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Saying Goodbye to Volunteer Leaders

How to do it well—in youth ministry and elsewhere
Saying Goodbye to Volunteer Leaders

Leaders naturally cycle in and out of ministry. When it’s a positive parting of ways, create an environment where the leader is honored for their service and students, parents, and other leaders have a chance to voice their thanks. Make this a consistent ritual for all positive departures. It’s a great way to respect someone’s legacy, to help students understand that they’re not being abandoned, and to communicate to the larger church body that all people are valued in the youth ministry. Have a time of prayer and blessing for the leader and perhaps gift them with something that will help them in their next stage of life or ministry. If they’re moving to a different ministry, have a leader from that ministry be in attendance so there’s a healthy passing of the baton.

When a team member isn’t working out in a ministry, typically we defer to mercy or grace—“They just need a little more time.” Or “We all make mistakes.” In reality, you need to let them go. Or as a colleague puts it, “Free them up to succeed elsewhere.” Before you let someone go, however, you need to make sure you’ve done three things:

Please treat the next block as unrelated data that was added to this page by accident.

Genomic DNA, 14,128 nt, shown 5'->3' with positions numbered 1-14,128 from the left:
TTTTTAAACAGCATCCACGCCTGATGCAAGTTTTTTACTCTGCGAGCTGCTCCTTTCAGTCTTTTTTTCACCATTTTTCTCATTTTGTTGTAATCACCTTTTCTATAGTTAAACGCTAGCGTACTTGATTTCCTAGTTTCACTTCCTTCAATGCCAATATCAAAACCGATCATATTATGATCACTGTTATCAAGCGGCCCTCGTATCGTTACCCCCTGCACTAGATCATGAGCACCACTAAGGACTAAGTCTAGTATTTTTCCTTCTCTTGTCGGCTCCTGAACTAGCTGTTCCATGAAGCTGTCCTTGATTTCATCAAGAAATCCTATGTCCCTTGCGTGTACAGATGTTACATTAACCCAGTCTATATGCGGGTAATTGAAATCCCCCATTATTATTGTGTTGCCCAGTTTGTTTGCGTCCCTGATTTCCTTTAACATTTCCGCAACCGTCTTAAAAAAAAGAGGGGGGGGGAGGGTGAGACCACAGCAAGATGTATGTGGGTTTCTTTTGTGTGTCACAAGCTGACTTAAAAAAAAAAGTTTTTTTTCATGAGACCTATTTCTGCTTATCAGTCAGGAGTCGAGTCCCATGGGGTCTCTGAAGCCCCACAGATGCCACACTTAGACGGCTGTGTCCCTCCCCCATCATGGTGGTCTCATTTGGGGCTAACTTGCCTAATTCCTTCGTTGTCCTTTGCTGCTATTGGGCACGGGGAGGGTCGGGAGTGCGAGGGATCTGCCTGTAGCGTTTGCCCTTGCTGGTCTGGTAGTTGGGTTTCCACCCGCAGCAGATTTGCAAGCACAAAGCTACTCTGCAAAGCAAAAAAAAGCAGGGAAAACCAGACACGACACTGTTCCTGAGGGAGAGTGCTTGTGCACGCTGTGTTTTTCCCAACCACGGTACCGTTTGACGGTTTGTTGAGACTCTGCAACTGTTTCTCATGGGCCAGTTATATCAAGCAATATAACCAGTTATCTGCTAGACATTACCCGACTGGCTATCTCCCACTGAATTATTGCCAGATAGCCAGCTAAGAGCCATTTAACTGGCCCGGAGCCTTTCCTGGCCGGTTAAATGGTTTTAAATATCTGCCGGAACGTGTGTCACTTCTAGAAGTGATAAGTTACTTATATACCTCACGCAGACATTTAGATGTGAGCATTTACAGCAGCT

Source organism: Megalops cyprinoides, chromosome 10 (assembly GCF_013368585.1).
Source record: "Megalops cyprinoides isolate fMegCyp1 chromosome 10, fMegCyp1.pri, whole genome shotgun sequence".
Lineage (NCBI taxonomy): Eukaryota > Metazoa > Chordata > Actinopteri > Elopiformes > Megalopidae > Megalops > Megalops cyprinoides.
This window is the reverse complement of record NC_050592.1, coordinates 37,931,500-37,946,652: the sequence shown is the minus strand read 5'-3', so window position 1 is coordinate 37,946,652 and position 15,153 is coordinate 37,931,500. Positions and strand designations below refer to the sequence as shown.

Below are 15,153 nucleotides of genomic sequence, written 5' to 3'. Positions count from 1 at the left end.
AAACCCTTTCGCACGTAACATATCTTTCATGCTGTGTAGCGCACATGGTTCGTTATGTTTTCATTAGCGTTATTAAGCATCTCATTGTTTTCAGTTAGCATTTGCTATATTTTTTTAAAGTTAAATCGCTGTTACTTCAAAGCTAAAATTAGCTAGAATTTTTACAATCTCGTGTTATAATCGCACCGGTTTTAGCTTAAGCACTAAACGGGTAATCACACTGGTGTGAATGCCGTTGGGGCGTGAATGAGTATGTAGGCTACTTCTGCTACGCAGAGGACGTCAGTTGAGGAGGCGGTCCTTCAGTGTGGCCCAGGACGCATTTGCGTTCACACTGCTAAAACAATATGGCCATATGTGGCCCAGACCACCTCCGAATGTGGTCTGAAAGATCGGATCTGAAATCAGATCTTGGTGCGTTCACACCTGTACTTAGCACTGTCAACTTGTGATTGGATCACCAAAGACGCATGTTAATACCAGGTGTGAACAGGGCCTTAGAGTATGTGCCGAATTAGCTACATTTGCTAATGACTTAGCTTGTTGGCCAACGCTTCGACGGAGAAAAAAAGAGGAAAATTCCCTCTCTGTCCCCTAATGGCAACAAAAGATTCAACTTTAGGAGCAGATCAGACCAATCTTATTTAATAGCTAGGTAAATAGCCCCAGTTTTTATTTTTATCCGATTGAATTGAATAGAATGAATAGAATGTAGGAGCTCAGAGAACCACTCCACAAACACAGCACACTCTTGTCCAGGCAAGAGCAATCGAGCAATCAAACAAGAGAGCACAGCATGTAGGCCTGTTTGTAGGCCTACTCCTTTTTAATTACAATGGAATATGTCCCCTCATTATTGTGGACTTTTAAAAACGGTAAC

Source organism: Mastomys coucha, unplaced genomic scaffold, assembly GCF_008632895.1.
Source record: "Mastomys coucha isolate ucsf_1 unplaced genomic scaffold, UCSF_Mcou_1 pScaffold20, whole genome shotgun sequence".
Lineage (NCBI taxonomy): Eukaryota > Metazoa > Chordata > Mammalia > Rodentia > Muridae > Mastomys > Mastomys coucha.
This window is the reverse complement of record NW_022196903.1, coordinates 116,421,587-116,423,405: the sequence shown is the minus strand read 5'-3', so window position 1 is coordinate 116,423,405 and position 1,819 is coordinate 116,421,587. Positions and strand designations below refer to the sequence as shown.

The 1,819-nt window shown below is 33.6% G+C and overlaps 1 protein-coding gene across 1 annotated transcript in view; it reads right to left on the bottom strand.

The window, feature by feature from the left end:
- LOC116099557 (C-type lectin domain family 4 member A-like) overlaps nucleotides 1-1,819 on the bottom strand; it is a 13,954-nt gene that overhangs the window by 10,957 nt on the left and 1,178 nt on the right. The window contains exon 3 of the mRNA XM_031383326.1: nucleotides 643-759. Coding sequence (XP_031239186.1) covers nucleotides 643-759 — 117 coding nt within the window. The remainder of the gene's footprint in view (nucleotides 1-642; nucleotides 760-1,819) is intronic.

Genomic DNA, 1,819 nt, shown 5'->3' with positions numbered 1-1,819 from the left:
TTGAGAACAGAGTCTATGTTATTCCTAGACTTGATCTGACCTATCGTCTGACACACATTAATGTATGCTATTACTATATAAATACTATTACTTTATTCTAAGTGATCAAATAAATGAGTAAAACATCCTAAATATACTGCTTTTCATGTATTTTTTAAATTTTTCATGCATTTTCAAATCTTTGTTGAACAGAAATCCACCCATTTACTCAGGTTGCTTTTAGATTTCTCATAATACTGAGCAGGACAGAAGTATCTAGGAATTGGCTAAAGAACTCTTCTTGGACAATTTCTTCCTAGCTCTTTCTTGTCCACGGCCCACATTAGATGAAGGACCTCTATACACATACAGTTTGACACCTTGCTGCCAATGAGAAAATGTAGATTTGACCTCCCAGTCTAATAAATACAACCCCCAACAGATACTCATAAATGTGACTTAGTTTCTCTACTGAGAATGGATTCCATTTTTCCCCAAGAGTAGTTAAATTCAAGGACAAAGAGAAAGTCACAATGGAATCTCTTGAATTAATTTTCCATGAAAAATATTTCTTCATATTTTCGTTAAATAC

1) Consistently given feedback. Part of your team development is observing team members in action and talking with them about what you observe. If someone isn’t working out, he or she should be aware of it well before it’s time to part ways. Ask yourself: Is this a ministry issue, an attitude issue, or a moral boundary issue? If it’s one (or both) of the first two, you can take some time to work with him or her on the difficulty. If it’s a moral boundary issue, investigate further if confirmed, then think about if an immediate release is needed. Then be sure to let your senior pastor or ministry supervisor know as soon as possible so he or she can advocate for you should there be any repercussions.

2. Made sure that their failure is not related merely to job position. Sometimes, if someone’s not working out in the position they volunteered for, the position itself might be wrong for the person. Think about moving them to another position.

3. Documented the conversations leading up to dismissal. Note the date, the person, and the gist of any disciplinary conversation that you have with a team member. Also record any steps recommended for change and whether or not he or she followed those steps.

September22, 2014 at 8:00 AM

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